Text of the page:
By 8 pm we arrive. And soon later we’re about to sacrifice our unsuccessful attempt to spend a night in the middle of chocolate bars with a couple of beers and a large Parilla.

Next morning: of course, to start with a sloth next to our bungalow. Munching a few leaves, just seconds before falling asleep again.

Then we’re on the way to explore El Arenal volcano. Strange for a country promoting so intensively all kinds of outdoor activities in their national parks, in Costa Rica it’s not really possible to go for extended hikes in these areas. It seems it’s more oriented to pretty high entrance fees for the parks. And to make it worse they follow the strange policy to ask foreigners 10 times more than locals. Can you imagine we would ask in Swizzyland each’n’every Chinese to pay 2000$ for the short drive up to Jungfraujoch.  We locals would be happy – no more need to pay taxes in Swizzyland. Whatever, shame on you honorable Government of Costa Rica for such a policy to discriminate poor tourists.  

Despite this all, we’re at the national park entrance. Somehow even willing to pay the exorbitant entrance fee. Strange, but true you can only pay with a credit card. And who the hell goes hiking with a credit card.

Finally, we waive the famous El Arenal National Park, go a little further to the Arenal Observation Lodge. They have an extensive network of jungle trails – of course again, accessible only after payment of a hefty entrance fee.

Then we’re ready to sneak around. Mainly on slightly overdeveloped paths reminding us to certain US national parks.

A last glimpse of El Arenal Volcano – and we’re on the way back to La Fortuna.

Santa Elena, 14th March

We move on. To Santa Elena. To visit the famous cloud forests of Monteverde. Another so-called highlight of each and every Costa Rican trip.

A last chance to admire La Fortuna. Not really a beauty; rather a cluster of hotels, souvenir shops, tour operators, and whatever poor tourists may need.

Santa Elena is just 22km from La Fortuna. As the crow flies. Or a little more if you have a car.

As we drive Donny our granny car, it’s about 140km to reach the place. 

Along Lake Arenal, then down to the coastal lowlands and finally back to the hills. That all to avoid any bad gravel road not suitable for Donny.

Nevertheless, 4h later we arrive. No idea if the crow would be faster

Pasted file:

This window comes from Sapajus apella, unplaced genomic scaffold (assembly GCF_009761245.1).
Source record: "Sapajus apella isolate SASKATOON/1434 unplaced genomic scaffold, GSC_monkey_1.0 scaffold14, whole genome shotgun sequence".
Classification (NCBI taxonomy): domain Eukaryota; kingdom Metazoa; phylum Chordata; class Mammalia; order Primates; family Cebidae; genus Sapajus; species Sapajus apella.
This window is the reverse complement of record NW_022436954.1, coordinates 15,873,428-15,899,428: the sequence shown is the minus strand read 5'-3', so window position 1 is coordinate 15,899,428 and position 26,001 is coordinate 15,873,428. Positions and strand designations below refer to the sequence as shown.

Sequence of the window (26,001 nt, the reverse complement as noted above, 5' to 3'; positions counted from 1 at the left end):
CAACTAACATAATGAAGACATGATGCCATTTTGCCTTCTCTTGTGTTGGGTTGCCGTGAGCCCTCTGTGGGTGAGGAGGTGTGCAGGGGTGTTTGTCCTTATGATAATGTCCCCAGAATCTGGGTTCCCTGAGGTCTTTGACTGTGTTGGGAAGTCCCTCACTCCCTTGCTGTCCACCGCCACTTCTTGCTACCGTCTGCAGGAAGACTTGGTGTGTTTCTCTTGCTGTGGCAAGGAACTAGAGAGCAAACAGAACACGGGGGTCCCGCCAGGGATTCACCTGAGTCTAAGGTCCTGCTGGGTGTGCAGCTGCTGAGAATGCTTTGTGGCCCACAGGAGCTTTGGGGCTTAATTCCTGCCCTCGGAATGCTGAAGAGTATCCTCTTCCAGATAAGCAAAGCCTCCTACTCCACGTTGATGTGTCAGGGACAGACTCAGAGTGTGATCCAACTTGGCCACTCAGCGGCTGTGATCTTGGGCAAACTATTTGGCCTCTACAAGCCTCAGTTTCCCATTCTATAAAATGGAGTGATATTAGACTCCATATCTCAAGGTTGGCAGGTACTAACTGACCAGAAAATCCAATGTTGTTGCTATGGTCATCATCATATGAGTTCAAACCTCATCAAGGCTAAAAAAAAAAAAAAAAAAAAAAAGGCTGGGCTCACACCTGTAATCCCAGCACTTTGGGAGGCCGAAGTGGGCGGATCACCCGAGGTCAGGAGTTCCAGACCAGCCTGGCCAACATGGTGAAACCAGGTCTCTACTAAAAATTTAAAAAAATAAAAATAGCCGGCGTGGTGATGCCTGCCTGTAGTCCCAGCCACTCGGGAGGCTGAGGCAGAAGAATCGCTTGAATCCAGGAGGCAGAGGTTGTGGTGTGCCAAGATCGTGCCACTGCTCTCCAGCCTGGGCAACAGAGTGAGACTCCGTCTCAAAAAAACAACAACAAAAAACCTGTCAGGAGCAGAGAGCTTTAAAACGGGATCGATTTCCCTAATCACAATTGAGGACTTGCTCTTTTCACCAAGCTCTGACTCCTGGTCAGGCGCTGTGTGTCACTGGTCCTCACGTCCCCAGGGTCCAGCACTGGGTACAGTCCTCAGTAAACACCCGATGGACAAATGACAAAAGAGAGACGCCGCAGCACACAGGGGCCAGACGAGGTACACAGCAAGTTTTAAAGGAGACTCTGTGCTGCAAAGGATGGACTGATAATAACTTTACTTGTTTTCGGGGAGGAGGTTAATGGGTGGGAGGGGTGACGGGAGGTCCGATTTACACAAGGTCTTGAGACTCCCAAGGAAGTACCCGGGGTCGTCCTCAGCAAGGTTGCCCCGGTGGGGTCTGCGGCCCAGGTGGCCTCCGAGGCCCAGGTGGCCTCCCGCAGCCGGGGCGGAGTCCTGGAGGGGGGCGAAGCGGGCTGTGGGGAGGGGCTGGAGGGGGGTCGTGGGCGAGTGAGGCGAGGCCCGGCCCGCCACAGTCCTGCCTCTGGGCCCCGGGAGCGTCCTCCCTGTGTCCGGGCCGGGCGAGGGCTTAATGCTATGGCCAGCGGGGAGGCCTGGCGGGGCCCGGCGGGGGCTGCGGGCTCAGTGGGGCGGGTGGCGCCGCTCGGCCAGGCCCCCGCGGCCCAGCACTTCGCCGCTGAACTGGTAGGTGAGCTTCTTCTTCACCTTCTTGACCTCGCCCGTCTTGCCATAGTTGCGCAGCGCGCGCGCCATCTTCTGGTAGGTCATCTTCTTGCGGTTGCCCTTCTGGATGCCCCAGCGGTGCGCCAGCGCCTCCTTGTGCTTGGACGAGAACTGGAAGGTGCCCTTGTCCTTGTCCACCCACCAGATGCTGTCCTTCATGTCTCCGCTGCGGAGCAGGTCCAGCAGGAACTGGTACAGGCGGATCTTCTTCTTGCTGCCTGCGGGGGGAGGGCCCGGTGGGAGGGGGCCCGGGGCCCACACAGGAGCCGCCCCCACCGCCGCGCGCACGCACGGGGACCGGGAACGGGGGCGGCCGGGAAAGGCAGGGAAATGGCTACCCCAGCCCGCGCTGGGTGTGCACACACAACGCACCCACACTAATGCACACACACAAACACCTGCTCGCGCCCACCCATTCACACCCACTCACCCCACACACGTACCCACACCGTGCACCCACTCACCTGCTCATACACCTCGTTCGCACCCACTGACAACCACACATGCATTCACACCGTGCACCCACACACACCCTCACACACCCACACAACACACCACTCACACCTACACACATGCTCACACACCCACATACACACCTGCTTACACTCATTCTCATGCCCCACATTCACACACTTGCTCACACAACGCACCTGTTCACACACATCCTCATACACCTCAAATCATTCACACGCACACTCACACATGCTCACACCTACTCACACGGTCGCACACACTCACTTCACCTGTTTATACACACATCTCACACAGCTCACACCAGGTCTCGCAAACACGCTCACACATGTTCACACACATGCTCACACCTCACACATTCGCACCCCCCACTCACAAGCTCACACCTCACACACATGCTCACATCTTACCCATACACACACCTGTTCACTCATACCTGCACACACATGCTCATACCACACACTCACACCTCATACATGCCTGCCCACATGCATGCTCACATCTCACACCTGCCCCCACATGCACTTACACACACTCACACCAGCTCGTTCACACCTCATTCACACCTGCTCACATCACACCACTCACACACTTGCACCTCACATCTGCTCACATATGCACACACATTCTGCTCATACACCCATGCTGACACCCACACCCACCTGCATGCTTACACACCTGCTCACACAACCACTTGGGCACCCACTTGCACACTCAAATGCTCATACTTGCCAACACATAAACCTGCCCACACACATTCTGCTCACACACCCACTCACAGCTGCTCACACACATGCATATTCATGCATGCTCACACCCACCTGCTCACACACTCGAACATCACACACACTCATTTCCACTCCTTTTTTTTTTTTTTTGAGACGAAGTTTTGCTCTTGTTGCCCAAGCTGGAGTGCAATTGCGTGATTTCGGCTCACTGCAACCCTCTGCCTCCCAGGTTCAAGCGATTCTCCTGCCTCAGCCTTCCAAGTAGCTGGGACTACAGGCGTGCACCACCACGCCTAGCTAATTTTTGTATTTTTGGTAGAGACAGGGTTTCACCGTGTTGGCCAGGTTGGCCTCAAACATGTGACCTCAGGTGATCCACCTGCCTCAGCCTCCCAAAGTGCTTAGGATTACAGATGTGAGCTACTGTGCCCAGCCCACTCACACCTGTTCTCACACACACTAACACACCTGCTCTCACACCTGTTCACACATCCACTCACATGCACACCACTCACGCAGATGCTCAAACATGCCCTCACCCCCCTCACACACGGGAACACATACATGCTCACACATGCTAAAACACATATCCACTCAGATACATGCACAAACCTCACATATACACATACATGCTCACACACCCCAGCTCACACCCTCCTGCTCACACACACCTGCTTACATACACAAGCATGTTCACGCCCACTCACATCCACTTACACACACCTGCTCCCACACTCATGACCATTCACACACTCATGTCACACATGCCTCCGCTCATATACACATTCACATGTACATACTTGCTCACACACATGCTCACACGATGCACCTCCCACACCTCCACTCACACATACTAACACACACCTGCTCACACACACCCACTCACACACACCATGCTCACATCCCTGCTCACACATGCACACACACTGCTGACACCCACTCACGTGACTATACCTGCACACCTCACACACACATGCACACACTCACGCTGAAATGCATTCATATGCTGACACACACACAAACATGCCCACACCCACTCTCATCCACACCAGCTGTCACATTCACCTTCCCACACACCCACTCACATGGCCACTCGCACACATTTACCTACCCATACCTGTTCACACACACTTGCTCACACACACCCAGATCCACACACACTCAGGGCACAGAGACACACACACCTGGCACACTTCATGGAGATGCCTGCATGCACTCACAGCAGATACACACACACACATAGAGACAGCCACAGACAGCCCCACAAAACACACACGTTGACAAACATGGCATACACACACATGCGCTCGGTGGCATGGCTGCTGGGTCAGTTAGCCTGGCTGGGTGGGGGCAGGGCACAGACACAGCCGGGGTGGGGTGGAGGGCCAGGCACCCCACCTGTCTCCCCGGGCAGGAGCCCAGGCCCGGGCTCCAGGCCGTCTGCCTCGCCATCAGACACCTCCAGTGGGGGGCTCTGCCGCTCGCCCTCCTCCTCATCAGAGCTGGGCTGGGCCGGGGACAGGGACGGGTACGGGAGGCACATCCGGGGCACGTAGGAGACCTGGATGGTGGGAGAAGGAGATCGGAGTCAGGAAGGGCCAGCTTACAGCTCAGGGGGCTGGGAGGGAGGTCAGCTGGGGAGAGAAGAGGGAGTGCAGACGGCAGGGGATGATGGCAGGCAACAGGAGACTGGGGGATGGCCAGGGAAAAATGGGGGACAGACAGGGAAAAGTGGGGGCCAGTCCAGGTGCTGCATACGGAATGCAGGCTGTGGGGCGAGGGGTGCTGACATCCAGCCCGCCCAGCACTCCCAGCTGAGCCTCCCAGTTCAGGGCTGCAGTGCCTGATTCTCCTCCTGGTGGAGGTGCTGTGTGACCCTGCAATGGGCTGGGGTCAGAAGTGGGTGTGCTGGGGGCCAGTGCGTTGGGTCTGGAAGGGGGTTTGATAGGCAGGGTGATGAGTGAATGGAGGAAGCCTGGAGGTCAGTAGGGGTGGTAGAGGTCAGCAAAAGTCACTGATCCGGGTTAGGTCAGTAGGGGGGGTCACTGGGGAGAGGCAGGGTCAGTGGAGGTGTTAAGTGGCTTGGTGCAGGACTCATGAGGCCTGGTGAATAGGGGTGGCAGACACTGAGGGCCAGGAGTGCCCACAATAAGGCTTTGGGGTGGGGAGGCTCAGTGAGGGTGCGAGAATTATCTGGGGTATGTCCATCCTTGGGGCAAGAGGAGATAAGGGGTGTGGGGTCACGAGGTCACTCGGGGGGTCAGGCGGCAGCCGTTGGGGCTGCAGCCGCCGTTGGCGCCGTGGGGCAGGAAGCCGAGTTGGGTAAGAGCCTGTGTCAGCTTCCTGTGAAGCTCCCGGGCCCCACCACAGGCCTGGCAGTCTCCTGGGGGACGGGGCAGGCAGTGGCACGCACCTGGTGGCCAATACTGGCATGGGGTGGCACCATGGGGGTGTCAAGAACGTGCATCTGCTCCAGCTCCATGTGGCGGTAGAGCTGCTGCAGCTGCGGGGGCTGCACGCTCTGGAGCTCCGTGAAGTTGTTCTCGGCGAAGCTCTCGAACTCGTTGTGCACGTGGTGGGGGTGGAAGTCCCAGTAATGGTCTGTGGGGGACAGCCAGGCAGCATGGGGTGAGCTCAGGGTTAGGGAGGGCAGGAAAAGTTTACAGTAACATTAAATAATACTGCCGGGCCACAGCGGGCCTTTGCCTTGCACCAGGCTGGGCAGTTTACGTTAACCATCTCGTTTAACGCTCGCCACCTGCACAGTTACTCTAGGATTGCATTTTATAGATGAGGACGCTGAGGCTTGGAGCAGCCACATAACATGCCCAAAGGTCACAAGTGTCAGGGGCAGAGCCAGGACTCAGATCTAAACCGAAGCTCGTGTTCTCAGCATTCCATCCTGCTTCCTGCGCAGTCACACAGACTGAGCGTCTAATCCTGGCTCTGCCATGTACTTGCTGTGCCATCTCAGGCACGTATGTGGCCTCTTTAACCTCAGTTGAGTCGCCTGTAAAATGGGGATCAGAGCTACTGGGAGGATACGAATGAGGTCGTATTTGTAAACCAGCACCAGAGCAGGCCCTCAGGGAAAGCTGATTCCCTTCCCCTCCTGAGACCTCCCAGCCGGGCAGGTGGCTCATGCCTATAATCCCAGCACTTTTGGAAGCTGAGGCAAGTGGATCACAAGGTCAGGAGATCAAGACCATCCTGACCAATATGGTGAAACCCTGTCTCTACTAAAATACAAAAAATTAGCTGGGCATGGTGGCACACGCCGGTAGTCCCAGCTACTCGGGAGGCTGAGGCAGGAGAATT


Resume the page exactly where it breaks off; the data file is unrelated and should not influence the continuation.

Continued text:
Santa Elena: another tourist hotspot. By now pretty empty. A few Tico tourists.

And this despite the indisputable fact, that they seem to have found the ultimate solution to overcome these coronies.

Here the secret receipt – as far as we understood with our perfectible Spanish: 

Chop 26 red Chillies – only use real hot ones. Put them into a glass, add 1/4 tablespoon of water and half a bottle of Mad Dog 357 No. 9 Plutonium

Leave it until the next day.

Cook some delicious spaghetti – of course, al dente. Soak them in the sauce and enjoy.

As far as we understood it’s more efficient than any corona vaccine – at least for the time being.


Next morning we’re ready for a visit to Monteverde’s famous cloud forest.

Arriving there we quickly realize that we’re not alone.

Mainly Ticos on a weekend escape.

To enter they check your temperature despite the Covid Killer Sauce. Then you wash your hands and continue in order to shift some 25 $ from your pocket into theirs. Finally, you get all information about the trails, independent of your need. Especially you learn that the famous hanging bridge is closed due to a fallen tree and the trail you opted for has been abandoned some 8 years ago.

After all that you’re eligible to sneak on their hiking trails. To admire the huge moss-covered trees, …

… some flowering stuff, …

… and some panoramic views on Costa Rica’s jungle.

If in Santa Elena you should definitely take the chance to visit more than just Monteverde. There’s another reserve with a lot of veggies to admire: Reserva Bosque Nuboso Santa Elena. A primary forest even more elevated than the other 1 with a good network of hiking trails.

Despite being a Sunday next to no visitor seems to be interested in sneaking around. Still, no discount at the entrance. After the Costa Rican ceremony of moving too many bucks from our pocket to their’s, we’re free to discover whatever grows in this forest.  And it’s quite a lot.

After some time, a climb up an observation tower. Great view up to El Arenal volcano.

Then on thru the deep jungle …

La Virgen, 17th March

In the evening a last beer in the town’s cool climate.

The next morning we’re on the way back to La Fortuna. Soon we have to be back in San José for our Corona testing. Otherwise, Swizzy authorities wouldn’t allow us in – despite the fact that the Swizzies still fight hard to remain a kind of world leader in Corona cases.

You already know it, 22 km as the crow flies or 140km if you drive Donny. Thus, back to the coastal flats, again up into the hills, along Lake Arenal and 4h later Donny arrives with us in La Fortuna. 

The next day on to San José, Costa Rica’s great capital.